And as I have argued recently that private sovereign bondholders are increasingly political actors (though I would also argue they always have been, if just more subtly in recent decades), it is perhaps no surprise that as Chinese holdings of US Treasuries is a widely-discussed, if often poorly understood and often overblown, topic that some Americans seek to again use these old repudiated Chinese debts as a tool for both their political aims and for fraud. A very good and digestible analysis of the implications of Beijing’s holdings of US treasuries is available from CSIS.
Much like France’s AFIPER, there is a similar equally hopeless organization in the US – the American Bondholders Foundation – which is seeking to raise funds to sue China for notes issued between 1900 and1940. These bonds were issued by the Qing Empire or the original Republic of China, which the People’s Republic of China does not see itself as the successor to, at least from the perspective of international law. The bondholders would perhaps have a better argument (logically if not legally) against Taiwan, which is formally still the Republic of China. However, the island is a US ally and even with the the presently-befuddled state of US foreign policy, and the serving president’s ignorance regarding issues around Taiwan’s recognition, it is all but impossible to imagine Washington politicizing the bonds with regards to Taiwan.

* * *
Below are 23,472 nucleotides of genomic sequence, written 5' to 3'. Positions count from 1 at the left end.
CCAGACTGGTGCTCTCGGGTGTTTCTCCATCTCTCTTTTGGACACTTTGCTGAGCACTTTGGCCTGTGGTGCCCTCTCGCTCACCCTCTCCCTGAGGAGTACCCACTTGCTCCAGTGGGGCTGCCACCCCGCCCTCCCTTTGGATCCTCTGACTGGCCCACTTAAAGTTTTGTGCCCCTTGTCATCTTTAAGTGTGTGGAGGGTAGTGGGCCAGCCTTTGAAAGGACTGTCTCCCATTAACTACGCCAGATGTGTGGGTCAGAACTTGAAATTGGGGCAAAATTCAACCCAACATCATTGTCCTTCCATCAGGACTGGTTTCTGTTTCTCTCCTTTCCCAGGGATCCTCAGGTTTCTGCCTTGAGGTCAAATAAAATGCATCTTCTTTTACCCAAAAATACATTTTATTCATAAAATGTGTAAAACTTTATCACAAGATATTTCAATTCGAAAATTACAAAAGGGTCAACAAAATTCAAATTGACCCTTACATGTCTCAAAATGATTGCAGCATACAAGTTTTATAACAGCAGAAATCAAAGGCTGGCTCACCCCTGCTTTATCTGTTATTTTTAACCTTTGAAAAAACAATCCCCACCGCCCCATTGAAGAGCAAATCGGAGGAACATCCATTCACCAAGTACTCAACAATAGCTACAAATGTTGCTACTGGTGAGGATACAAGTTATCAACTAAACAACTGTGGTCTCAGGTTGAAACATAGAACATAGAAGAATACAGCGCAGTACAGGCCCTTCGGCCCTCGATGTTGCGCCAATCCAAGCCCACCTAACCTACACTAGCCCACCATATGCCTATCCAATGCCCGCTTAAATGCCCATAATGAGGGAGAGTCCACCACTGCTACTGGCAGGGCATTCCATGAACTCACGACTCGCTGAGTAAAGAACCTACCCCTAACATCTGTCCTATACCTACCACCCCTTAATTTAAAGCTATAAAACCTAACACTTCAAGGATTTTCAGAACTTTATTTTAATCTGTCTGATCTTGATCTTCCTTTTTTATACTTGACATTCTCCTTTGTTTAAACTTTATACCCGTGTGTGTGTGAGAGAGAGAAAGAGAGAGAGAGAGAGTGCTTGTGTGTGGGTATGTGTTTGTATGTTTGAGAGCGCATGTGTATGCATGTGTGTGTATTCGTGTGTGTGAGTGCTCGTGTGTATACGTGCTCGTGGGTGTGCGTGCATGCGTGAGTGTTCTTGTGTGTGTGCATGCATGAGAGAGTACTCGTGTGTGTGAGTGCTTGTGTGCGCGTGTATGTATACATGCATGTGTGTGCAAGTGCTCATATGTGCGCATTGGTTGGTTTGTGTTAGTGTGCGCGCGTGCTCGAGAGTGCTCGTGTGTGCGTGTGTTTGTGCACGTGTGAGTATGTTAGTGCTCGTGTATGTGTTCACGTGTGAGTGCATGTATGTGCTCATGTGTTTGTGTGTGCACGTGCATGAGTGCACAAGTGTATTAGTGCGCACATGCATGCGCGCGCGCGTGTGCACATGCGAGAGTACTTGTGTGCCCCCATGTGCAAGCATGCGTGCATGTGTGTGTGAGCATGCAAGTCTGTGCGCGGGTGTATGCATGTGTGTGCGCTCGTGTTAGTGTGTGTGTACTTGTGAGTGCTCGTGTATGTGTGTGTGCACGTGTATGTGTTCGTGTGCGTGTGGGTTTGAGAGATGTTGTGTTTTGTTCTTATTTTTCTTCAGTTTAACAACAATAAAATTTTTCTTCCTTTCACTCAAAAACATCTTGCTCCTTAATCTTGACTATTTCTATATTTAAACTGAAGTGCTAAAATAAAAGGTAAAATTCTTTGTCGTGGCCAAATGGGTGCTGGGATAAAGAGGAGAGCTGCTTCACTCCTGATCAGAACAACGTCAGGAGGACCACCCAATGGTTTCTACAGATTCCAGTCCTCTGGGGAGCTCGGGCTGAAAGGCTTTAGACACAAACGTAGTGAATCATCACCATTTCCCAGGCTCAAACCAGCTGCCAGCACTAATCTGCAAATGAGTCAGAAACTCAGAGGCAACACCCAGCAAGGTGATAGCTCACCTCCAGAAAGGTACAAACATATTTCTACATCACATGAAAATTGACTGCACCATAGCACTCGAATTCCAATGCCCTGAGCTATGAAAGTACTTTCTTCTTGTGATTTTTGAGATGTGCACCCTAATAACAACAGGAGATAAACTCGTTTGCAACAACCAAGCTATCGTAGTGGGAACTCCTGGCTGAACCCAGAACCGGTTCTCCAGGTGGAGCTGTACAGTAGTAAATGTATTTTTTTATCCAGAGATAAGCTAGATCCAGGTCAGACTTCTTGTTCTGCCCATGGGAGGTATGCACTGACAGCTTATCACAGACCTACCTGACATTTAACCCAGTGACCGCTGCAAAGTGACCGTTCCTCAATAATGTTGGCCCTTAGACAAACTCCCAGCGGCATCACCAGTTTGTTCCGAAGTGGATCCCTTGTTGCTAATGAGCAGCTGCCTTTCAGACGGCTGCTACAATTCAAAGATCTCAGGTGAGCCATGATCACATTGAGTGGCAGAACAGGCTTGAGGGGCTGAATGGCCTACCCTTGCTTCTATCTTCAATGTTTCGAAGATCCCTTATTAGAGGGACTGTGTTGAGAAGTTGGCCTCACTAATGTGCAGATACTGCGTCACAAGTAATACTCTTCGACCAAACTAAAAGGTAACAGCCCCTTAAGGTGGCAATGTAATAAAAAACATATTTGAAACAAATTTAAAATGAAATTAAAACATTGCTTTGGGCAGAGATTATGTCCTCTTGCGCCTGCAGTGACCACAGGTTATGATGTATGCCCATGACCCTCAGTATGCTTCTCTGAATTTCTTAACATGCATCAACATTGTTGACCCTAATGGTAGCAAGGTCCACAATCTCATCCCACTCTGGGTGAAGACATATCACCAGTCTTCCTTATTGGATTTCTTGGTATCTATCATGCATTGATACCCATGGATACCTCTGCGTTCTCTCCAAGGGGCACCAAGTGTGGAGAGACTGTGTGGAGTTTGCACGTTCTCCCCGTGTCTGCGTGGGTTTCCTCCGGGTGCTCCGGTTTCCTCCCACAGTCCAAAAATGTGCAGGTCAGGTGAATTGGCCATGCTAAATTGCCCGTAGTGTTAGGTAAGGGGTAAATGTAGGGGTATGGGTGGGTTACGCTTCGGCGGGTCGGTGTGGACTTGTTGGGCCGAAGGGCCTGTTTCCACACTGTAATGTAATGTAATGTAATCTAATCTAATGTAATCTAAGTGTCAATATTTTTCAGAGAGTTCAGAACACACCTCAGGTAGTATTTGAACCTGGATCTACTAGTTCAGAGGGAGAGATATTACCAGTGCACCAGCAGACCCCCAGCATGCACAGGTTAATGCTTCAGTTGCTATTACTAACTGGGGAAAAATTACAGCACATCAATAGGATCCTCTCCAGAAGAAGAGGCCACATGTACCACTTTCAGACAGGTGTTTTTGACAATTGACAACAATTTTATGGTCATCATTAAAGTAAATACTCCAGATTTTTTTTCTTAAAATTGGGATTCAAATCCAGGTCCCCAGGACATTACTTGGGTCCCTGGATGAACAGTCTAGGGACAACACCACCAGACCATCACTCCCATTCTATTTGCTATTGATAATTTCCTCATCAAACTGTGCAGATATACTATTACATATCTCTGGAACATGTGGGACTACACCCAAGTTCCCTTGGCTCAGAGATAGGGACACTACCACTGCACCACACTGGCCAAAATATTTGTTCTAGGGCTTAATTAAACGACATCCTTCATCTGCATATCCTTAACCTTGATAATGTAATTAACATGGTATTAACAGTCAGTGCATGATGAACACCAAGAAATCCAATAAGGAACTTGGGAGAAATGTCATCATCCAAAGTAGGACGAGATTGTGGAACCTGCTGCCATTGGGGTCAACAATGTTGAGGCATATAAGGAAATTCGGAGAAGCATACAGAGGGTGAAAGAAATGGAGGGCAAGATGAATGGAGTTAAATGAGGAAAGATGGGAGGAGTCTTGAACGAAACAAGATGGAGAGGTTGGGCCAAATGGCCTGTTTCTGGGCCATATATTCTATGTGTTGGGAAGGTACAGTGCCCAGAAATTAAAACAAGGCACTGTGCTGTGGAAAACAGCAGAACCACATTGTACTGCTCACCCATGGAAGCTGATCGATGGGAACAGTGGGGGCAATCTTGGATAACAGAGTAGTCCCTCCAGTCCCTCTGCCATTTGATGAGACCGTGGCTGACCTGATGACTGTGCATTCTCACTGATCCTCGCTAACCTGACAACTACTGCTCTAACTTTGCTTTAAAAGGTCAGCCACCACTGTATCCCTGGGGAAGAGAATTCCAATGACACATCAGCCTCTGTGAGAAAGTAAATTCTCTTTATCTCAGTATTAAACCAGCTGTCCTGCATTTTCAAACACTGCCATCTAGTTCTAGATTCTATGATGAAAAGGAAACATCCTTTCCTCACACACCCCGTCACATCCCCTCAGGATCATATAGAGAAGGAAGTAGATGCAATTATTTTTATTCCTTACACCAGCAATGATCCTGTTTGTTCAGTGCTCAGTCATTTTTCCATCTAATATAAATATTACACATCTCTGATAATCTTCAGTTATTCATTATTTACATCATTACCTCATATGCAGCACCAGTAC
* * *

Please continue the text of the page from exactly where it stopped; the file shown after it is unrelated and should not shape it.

Back in 2011, however, Fox
News ran an op-ed that called for China to honor them, essentially arguing they would balance out China’s holding of US debts, although of course it didn’t touch on any of the legal issues. Fingers crossed Fox & Friend’s does not bring it up while the president is watching.